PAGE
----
This is an update to a story I wrote five years ago, for Johns Hopkins Rheumatology’s LEAP Magazine, with two world experts on PTLD: post-treatment Lyme disease.  They have uncovered some promising clues as to why, for some people, Lyme disease doesn’t go away, and identified some new potential avenues of treatment.

Some people get bitten by a deer tick that’s infected with Borrelia burgdorferi, develop a rash, are diagnosed with Lyme disease, take antibiotics, feel better, and get their life back to normal.

Others aren’t so lucky.  Diagnosed just as promptly, they take the exact same course of antibiotics.  And then…  they don’t get better.  What’s happening?

John Aucott, M.D., an infectious diseases specialist and the founding Director/physician of the Johns Hopkins Lyme Disease Research Center, is a world authority on this “post-treatment Lyme disease” (PTLD), a condition he helped define.  Its symptoms are persistent, and can include fatigue, pain, weakness, brain fog, and sleep disorders. He has studied and treated hundreds of patients with PTLD, who tell him things like, “I can’t get out of bed,” or “I can’t ride my bike,” or “I’m exhausted trying to get through the work day.”  In addition to feeling ill, frustrated, discouraged and even desperate for relief, these patients often must deal with a stigma – similar to that experienced by a brand-new group of patients from the pandemic, the Covid-19 ‘long-haulers,’ Aucott says.  “The Covid long-haulers aren’t dying, they don’t have signs of extensive organ damage – but they have the exact same lingering, disabling symptoms that we have been pointing out for years in our PTLD patients.”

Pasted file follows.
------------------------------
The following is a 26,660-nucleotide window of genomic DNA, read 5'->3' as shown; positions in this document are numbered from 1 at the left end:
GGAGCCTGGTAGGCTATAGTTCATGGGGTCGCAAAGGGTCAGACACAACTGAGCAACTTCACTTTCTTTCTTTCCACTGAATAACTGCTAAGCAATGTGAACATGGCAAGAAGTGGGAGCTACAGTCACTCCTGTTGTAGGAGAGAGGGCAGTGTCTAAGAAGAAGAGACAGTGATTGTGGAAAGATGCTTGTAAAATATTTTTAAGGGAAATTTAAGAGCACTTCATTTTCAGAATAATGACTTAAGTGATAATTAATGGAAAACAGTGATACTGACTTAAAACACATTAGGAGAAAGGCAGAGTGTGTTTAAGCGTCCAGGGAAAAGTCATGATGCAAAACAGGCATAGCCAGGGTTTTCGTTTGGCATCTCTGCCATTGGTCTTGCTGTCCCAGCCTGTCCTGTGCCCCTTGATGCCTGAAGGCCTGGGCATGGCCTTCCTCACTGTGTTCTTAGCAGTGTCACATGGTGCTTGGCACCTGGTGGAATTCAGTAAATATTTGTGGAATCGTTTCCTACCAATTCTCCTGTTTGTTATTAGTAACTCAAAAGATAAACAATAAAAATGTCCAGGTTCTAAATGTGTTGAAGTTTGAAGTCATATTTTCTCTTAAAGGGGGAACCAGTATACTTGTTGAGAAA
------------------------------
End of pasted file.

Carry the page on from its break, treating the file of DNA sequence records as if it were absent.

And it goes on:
Aucott and his longtime colleague, scientist Mark Soloski, Ph.D., suspect that for the PTLD “long-haulers” – about 10 to 15 percent of people treated for acute (initial) Lyme disease – the disease process triggers persistent changes in the immune system and the autonomic nervous system.  Their pioneering research program focuses on defining and characterizing changes in the underlying molecular mechanisms that cause and perpetuate these symptoms, with the hope of finding biomarkers to help diagnose and monitor this disease, and to discover new avenues of treatment.  Their areas of active study include: